By NOLA L. SARKISIAN

Staff Reporter

Restaurateur Michael McCarty says owning a fine restaurant is like directing theater.

His setting is Michael's in Santa Monica. His servers educate the audience about fine dining. And the story, of course, is the food.

Each day brings a new performance for the 46-year-old McCarty, whose opening of Michael's 20 years ago helped revolutionize fine dining.

"It used to be that if you were hungry, you went out to eat and that was it," he says. "Now, people view good restaurants as clubs, where they linger for hours. Dinner can now be the only event of the evening, not just a stepping stone to going to a movie or the theater."

When McCarty first opened Michael's, L.A. had only a handful of select restaurants Ma Maison, Scandia, L'Ermitage and Valentino's.

McCarty saw an opportunity to treat people to a different way of dining. During his studies in Paris, he had learned how fine chefs created regional cuisine by buying food from local producers and farmers to ensure uniform taste and freshness. It was a concept Alice Waters was popularizing at Chez Panisse in Berkeley.

So when McCarty opened Michael's in 1979, he impressed the culinary world with his "California cuisine." Despite the high prices (a dish of ice cream cost $12), Michael's created a buzz that attracted crowds.

"He did more than just open a restaurant he made a statement about having fun with food, presenting it with less sauce and letting the taste of each vegetable come forward by itself," says Piero Salvaggio, owner of Valentino's.

McCarty defied tradition at every opportunity. He served California wines. He chose to open in Santa Monica rather than along "restaurant row" on La Cienega Boulevard in Beverly Hills. Even his servers were less formal, foregoing tuxedo shirts and black ties in favor of pink Polo shirts, khaki pants and green, custom-made ties by Ralph Lauren.

"One of his strengths is to not make food intimidating, and he does that with his persona and attitude," says Barbara Fairchild, executive editor of Bon Appetit. "He's accessible. He's one of those restaurant owners who is there every night greeting guests and making them feel like they're a special guest at a party."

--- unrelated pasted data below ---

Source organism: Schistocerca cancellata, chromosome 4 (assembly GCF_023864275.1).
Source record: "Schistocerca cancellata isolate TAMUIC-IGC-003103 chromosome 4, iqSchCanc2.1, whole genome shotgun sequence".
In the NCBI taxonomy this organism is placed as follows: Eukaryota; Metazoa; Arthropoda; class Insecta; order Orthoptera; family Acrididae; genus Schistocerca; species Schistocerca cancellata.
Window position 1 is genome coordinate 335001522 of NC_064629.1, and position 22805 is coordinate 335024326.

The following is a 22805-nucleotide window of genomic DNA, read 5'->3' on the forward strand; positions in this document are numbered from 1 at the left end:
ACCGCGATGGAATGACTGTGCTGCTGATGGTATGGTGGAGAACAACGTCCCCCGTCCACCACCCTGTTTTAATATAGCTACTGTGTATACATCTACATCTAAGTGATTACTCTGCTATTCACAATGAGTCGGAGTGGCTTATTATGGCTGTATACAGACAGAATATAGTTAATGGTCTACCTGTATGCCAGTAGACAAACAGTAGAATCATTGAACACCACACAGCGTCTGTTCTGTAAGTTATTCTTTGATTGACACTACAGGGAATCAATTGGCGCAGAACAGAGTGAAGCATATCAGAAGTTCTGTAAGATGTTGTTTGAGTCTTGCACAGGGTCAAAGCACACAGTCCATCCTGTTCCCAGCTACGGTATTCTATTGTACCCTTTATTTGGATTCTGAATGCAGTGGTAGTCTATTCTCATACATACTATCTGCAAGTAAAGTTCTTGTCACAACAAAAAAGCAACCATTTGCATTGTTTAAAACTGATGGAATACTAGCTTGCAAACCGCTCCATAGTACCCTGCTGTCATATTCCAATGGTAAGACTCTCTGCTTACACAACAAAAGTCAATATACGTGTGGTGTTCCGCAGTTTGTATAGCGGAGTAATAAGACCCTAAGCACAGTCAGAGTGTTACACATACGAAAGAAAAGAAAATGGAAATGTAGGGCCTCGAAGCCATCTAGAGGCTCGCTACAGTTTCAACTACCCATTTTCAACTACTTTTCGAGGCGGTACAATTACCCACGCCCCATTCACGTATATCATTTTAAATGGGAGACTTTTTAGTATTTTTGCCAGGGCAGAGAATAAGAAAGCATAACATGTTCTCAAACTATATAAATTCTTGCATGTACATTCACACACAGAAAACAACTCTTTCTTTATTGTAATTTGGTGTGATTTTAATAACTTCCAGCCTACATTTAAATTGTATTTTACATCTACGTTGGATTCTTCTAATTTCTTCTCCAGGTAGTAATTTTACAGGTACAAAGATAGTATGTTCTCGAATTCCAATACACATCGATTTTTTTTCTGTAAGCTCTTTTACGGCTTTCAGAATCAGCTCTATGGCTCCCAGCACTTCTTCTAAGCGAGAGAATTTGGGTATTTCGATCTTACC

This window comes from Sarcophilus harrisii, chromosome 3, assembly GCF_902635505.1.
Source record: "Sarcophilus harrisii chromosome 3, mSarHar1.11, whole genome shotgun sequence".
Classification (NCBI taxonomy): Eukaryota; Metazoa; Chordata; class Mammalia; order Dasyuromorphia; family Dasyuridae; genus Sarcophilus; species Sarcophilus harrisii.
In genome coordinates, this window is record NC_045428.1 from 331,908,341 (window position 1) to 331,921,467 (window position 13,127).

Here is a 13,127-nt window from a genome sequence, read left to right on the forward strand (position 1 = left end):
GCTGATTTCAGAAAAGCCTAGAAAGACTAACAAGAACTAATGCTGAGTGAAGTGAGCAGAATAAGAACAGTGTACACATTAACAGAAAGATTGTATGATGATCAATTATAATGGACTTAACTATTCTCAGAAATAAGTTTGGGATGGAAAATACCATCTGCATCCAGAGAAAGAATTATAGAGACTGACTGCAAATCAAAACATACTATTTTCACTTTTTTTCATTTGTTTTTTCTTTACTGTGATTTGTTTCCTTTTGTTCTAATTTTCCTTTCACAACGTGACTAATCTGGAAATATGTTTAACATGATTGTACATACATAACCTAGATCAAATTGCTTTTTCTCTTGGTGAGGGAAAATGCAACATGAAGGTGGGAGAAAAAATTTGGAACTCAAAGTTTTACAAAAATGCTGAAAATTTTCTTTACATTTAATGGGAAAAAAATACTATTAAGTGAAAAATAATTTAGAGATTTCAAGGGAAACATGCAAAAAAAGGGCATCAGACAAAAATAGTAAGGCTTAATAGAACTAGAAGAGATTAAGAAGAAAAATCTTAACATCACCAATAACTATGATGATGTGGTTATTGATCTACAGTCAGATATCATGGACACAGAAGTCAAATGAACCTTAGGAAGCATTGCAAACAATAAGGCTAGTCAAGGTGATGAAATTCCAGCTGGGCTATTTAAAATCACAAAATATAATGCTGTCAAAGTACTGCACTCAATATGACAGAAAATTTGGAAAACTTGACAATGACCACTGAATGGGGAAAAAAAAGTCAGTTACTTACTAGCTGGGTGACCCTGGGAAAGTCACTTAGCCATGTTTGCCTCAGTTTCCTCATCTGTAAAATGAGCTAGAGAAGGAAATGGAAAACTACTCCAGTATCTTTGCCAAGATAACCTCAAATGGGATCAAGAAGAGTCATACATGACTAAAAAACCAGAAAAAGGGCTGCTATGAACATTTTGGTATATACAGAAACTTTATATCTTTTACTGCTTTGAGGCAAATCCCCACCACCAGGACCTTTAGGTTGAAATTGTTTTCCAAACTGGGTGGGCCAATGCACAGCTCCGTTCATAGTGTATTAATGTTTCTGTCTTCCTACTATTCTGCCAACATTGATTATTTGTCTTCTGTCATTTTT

McCarty credits his parents with his love of food and entertaining. The New York native grew up in a neighborhood along the Hudson River and always seemed to be in the midst of a party at his home.

His love of food grew even more when he lived with a French family in Paris as part of a program offered through Andover/Exeter, the academy he attended. He later returned to Paris and earned degrees from Cordon Bleu, Academie du Vin and Ecole Hoteliere de Paris.

After graduation, he went looking for a place to open his own restaurant and found an old home on Third Street in Santa Monica. He secured a $250,000 bank loan and went into business.

Michael's became a magnet for up-and-coming chefs like Mark Peel and Nancy Silverton.

"It was a very exciting time when Michael allowed us to experiment and do lots of things," says Peel, who went on to open Campanile in 1989 with Silverton, his wife and owner of La Brea Bakery.

"We did some stupid things (at Michael's) like serve lamb with kiwi sauce that wasn't very good but nobody said you couldn't do that. They couldn't say it wasn't in the book, because there was no book."

As business grew, so did McCarty's entrepreneurial spirit. By 1989, he had opened four more restaurants, including another Michael's in New York.

He has had his share of disappointments.

In what became a rancorous dispute, Santa Monica voters in 1990 stopped his effort to build a 160-room luxury beachfront hotel along Pacific Coast Highway. His failed investment in the property resulted in $6 million in losses and forced him to declare bankruptcy.

"I pretty much lost everything I had worked for in the past 10 years," he says.

McCarty fought his way back by finding partners and downsizing operations at the two restaurants he has managed to retain. These days, business is booming, with the restaurants posting a total of $2.5 million in annual revenues.

Some customers never strayed, including Brentwood resident Bob Justman, who has eaten there at least once a month since it opened.

"The restaurant appeals to all the senses," says Justman, a retired television producer. "He provides the whole package, which is hard to find elsewhere."

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